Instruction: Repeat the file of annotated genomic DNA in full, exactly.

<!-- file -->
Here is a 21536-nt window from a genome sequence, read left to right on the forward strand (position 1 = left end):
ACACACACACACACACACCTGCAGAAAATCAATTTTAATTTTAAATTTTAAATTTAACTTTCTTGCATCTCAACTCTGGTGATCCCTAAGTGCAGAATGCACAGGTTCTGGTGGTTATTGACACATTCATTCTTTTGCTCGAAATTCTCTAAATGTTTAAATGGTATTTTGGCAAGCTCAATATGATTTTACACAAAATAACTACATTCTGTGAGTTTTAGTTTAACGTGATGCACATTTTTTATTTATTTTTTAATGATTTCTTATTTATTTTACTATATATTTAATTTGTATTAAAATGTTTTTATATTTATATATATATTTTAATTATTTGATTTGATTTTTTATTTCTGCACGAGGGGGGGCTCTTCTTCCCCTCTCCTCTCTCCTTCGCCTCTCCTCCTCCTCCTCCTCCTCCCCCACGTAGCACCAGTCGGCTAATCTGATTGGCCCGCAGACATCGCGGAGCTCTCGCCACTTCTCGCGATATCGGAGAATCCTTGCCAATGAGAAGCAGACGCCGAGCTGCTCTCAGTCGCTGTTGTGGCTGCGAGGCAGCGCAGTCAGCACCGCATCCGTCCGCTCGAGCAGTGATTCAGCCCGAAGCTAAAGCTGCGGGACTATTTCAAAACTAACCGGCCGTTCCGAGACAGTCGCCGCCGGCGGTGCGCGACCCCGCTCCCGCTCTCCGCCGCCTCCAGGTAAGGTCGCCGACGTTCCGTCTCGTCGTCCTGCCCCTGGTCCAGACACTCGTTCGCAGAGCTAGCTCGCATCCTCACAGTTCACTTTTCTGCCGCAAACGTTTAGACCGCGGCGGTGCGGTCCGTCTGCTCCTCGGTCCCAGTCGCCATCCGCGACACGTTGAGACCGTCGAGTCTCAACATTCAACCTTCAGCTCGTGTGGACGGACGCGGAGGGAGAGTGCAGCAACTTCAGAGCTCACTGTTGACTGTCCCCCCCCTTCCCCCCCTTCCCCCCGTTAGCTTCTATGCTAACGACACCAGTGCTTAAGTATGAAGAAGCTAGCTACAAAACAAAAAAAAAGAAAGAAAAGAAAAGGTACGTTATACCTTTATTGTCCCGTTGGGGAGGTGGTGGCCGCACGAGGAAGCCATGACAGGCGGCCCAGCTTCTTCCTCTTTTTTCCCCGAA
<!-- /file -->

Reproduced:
Here is a 21536-nt window from a genome sequence, read left to right on the forward strand (position 1 = left end):
ACACACACACACACACACCTGCAGAAAATCAATTTTAATTTTAAATTTTAAATTTAACTTTCTTGCATCTCAACTCTGGTGATCCCTAAGTGCAGAATGCACAGGTTCTGGTGGTTATTGACACATTCATTCTTTTGCTCGAAATTCTCTAAATGTTTAAATGGTATTTTGGCAAGCTCAATATGATTTTACACAAAATAACTACATTCTGTGAGTTTTAGTTTAACGTGATGCACATTTTTTATTTATTTTTTAATGATTTCTTATTTATTTTACTATATATTTAATTTGTATTAAAATGTTTTTATATTTATATATATATTTTAATTATTTGATTTGATTTTTTATTTCTGCACGAGGGGGGGCTCTTCTTCCCCTCTCCTCTCTCCTTCGCCTCTCCTCCTCCTCCTCCTCCTCCCCCACGTAGCACCAGTCGGCTAATCTGATTGGCCCGCAGACATCGCGGAGCTCTCGCCACTTCTCGCGATATCGGAGAATCCTTGCCAATGAGAAGCAGACGCCGAGCTGCTCTCAGTCGCTGTTGTGGCTGCGAGGCAGCGCAGTCAGCACCGCATCCGTCCGCTCGAGCAGTGATTCAGCCCGAAGCTAAAGCTGCGGGACTATTTCAAAACTAACCGGCCGTTCCGAGACAGTCGCCGCCGGCGGTGCGCGACCCCGCTCCCGCTCTCCGCCGCCTCCAGGTAAGGTCGCCGACGTTCCGTCTCGTCGTCCTGCCCCTGGTCCAGACACTCGTTCGCAGAGCTAGCTCGCATCCTCACAGTTCACTTTTCTGCCGCAAACGTTTAGACCGCGGCGGTGCGGTCCGTCTGCTCCTCGGTCCCAGTCGCCATCCGCGACACGTTGAGACCGTCGAGTCTCAACATTCAACCTTCAGCTCGTGTGGACGGACGCGGAGGGAGAGTGCAGCAACTTCAGAGCTCACTGTTGACTGTCCCCCCCCTTCCCCCCCTTCCCCCCGTTAGCTTCTATGCTAACGACACCAGTGCTTAAGTATGAAGAAGCTAGCTACAAAACAAAAAAAAAGAAAGAAAAGAAAAGGTACGTTATACCTTTATTGTCCCGTTGGGGAGGTGGTGGCCGCACGAGGAAGCCATGACAGGCGGCCCAGCTTCTTCCTCTTTTTTCCCCGAA